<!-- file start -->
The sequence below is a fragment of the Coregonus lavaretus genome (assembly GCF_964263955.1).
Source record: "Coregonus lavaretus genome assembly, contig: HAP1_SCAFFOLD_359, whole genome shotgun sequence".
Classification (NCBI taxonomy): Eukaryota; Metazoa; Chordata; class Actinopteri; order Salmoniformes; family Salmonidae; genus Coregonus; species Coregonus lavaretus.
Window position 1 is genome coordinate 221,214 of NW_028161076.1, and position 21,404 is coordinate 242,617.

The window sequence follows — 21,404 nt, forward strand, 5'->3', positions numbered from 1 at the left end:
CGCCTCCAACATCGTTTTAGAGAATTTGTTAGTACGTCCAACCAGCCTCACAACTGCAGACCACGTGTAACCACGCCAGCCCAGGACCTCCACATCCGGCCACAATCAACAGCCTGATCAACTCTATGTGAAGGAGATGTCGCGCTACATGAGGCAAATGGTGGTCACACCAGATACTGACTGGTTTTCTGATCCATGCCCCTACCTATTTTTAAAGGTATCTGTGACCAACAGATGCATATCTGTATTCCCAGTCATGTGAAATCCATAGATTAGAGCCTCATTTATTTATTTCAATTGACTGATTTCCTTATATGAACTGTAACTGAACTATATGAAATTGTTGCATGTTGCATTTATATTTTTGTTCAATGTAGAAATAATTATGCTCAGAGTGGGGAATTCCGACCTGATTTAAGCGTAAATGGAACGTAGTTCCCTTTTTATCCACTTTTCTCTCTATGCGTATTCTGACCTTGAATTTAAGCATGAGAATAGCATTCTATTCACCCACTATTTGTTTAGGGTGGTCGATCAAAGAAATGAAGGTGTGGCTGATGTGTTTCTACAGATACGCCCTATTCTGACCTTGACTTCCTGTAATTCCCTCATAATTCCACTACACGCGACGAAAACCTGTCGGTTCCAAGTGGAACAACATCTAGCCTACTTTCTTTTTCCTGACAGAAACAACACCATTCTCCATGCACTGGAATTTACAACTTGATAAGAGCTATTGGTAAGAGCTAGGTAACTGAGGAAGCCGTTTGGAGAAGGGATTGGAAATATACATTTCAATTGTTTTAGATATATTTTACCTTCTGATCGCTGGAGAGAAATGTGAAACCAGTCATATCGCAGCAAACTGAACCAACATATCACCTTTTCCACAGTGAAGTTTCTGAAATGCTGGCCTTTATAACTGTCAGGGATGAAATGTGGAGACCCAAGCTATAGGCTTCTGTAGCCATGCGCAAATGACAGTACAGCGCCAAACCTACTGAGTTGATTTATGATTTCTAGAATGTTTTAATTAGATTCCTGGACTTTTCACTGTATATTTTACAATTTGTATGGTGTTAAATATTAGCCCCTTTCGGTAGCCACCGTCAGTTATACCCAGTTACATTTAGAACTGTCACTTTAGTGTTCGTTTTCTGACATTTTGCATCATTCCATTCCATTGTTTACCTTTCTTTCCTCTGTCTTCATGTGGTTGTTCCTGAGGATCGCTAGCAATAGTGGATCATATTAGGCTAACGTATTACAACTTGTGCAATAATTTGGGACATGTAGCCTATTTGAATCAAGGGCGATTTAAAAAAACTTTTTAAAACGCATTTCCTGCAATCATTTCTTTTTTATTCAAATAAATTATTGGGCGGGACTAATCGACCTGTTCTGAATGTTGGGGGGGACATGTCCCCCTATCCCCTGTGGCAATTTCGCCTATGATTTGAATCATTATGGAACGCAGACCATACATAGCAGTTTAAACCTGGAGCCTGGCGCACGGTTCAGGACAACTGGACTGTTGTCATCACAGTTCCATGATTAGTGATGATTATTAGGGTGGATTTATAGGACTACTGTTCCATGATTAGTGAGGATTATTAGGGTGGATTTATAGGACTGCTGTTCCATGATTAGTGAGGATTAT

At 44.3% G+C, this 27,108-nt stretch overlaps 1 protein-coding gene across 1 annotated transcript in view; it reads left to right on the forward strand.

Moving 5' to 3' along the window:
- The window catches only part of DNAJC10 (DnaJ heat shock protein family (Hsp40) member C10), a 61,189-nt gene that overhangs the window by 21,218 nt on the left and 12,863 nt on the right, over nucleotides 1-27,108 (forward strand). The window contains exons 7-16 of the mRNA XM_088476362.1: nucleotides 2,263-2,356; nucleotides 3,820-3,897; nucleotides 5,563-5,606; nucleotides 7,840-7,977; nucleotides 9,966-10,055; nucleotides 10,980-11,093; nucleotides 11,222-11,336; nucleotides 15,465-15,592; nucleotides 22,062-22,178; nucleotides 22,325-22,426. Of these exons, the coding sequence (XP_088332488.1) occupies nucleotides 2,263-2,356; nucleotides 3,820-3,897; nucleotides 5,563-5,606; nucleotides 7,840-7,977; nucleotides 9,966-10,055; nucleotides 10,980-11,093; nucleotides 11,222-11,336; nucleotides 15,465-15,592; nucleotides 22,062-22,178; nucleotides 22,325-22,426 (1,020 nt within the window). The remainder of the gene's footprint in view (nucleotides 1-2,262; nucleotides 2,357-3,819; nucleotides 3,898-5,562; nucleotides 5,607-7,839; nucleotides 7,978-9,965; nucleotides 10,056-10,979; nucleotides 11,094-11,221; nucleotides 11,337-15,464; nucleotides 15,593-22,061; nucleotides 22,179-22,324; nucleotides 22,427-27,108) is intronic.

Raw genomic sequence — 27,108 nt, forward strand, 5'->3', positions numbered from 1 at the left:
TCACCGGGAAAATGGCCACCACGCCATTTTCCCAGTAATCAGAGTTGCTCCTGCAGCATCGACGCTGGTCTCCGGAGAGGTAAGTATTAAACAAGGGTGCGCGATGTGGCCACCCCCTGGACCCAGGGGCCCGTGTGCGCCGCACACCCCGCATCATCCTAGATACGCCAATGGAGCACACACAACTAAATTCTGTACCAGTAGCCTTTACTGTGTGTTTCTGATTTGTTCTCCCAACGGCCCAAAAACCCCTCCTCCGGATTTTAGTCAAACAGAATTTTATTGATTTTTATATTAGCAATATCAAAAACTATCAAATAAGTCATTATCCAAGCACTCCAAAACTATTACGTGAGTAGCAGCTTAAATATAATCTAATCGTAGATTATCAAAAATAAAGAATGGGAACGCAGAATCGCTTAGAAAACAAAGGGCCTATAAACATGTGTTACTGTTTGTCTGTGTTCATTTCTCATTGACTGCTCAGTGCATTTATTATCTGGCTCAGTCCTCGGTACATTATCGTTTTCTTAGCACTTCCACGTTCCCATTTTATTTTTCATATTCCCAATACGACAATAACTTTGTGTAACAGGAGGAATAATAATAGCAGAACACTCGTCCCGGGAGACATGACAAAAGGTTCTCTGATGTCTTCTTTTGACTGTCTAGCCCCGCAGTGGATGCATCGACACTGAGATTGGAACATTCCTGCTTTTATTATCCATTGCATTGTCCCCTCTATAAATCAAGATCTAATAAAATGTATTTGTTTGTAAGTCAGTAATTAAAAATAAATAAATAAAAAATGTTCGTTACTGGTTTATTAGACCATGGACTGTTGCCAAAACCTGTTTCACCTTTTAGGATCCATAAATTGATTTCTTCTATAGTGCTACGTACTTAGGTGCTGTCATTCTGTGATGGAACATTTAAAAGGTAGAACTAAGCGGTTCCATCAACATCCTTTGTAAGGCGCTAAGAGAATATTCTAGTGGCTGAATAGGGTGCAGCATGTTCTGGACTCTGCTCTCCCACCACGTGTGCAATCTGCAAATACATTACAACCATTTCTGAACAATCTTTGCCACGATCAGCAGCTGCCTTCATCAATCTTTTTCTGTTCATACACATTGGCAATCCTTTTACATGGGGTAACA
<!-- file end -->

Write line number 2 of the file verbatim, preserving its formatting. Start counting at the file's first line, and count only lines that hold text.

Source record: "Coregonus lavaretus genome assembly, contig: HAP1_SCAFFOLD_359, whole genome shotgun sequence".